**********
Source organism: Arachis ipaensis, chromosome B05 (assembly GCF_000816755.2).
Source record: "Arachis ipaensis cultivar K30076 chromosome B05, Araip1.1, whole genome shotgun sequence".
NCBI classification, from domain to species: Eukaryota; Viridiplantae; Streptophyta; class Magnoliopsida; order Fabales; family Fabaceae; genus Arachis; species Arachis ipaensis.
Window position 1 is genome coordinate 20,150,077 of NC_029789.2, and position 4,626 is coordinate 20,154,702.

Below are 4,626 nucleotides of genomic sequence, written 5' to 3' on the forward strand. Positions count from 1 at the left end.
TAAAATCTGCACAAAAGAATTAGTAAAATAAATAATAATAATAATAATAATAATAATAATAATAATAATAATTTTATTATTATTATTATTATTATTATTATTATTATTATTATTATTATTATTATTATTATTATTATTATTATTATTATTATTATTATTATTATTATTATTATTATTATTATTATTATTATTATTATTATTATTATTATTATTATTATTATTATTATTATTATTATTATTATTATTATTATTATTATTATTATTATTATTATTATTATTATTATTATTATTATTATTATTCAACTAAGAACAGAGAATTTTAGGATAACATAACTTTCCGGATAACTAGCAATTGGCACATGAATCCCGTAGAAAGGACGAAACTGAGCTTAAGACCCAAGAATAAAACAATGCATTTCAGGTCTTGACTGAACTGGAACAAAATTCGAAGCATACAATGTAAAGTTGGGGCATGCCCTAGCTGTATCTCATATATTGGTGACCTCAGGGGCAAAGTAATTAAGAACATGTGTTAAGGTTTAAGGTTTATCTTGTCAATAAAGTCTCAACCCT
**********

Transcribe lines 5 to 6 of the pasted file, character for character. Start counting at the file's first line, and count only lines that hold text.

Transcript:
Below are 4,626 nucleotides of genomic sequence, written 5' to 3' on the forward strand. Positions count from 1 at the left end.
TAAAATCTGCACAAAAGAATTAGTAAAATAAATAATAATAATAATAATAATAATAATAATAATAATAATAATTTTATTATTATTATTATTATTATTATTATTATTATTATTATTATTATTATTATTATTATTATTATTATTATTATTATTATTATTATTATTATTATTATTATTATTATTATTATTATTATTATTATTATTATTATTATTATTATTATTATTATTATTATTATTATTATTATTATTATTATTATTATTATTATTATTATTATTATTATTATTATTATTATTATTATTATTCAACTAAGAACAGAGAATTTTAGGATAACATAACTTTCCGGATAACTAGCAATTGGCACATGAATCCCGTAGAAAGGACGAAACTGAGCTTAAGACCCAAGAATAAAACAATGCATTTCAGGTCTTGACTGAACTGGAACAAAATTCGAAGCATACAATGTAAAGTTGGGGCATGCCCTAGCTGTATCTCATATATTGGTGACCTCAGGGGCAAAGTAATTAAGAACATGTGTTAAGGTTTAAGGTTTATCTTGTCAATAAAGTCTCAACCCT